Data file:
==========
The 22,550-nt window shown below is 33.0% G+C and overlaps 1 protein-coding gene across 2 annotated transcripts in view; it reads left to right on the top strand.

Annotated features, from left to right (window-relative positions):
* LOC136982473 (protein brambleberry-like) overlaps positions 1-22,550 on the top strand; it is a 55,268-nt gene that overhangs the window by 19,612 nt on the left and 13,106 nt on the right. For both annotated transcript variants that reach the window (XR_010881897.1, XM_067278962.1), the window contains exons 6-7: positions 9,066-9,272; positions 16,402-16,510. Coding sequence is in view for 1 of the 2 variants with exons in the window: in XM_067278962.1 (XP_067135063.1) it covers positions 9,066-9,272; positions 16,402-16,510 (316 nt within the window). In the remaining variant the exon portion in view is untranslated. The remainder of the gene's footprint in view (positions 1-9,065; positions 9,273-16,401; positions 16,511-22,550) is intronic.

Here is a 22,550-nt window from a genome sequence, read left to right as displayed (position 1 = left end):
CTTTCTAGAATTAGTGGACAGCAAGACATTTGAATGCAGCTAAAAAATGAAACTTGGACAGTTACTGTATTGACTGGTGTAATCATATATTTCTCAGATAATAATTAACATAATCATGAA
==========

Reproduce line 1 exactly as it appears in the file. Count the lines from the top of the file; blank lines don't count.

The 22,550-nt window shown below is 33.0% G+C and overlaps 1 protein-coding gene across 2 annotated transcripts in view; it reads left to right on the top strand.